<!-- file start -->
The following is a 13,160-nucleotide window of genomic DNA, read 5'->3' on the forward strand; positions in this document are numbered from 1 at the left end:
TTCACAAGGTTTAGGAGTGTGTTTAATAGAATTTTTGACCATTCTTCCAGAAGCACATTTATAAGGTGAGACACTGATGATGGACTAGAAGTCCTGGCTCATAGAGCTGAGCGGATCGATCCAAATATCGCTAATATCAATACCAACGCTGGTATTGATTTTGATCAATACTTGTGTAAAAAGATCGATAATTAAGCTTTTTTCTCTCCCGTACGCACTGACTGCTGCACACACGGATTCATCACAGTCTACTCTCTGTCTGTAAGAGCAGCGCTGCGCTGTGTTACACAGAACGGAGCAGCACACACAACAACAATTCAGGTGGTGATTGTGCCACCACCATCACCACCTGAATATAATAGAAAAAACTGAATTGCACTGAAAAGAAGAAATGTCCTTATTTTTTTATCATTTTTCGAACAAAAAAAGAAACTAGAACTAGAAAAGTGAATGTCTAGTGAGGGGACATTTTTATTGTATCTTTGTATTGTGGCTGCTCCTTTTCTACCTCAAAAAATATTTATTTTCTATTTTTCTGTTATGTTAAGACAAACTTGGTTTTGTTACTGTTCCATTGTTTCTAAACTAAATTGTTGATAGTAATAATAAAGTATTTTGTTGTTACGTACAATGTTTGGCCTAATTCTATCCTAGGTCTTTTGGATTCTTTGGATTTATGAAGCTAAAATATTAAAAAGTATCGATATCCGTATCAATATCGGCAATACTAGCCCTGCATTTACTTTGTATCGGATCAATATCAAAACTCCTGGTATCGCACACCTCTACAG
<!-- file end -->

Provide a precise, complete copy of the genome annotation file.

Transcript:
The following is a 13,160-nucleotide window of genomic DNA, read 5'->3' on the forward strand; positions in this document are numbered from 1 at the left end:
TTCACAAGGTTTAGGAGTGTGTTTAATAGAATTTTTGACCATTCTTCCAGAAGCACATTTATAAGGTGAGACACTGATGATGGACTAGAAGTCCTGGCTCATAGAGCTGAGCGGATCGATCCAAATATCGCTAATATCAATACCAACGCTGGTATTGATTTTGATCAATACTTGTGTAAAAAGATCGATAATTAAGCTTTTTTCTCTCCCGTACGCACTGACTGCTGCACACACGGATTCATCACAGTCTACTCTCTGTCTGTAAGAGCAGCGCTGCGCTGTGTTACACAGAACGGAGCAGCACACACAACAACAATTCAGGTGGTGATTGTGCCACCACCATCACCACCTGAATATAATAGAAAAAACTGAATTGCACTGAAAAGAAGAAATGTCCTTATTTTTTTATCATTTTTCGAACAAAAAAAGAAACTAGAACTAGAAAAGTGAATGTCTAGTGAGGGGACATTTTTATTGTATCTTTGTATTGTGGCTGCTCCTTTTCTACCTCAAAAAATATTTATTTTCTATTTTTCTGTTATGTTAAGACAAACTTGGTTTTGTTACTGTTCCATTGTTTCTAAACTAAATTGTTGATAGTAATAATAAAGTATTTTGTTGTTACGTACAATGTTTGGCCTAATTCTATCCTAGGTCTTTTGGATTCTTTGGATTTATGAAGCTAAAATATTAAAAAGTATCGATATCCGTATCAATATCGGCAATACTAGCCCTGCATTTACTTTGTATCGGATCAATATCAAAACTCCTGGTATCGCACACCTCTACAG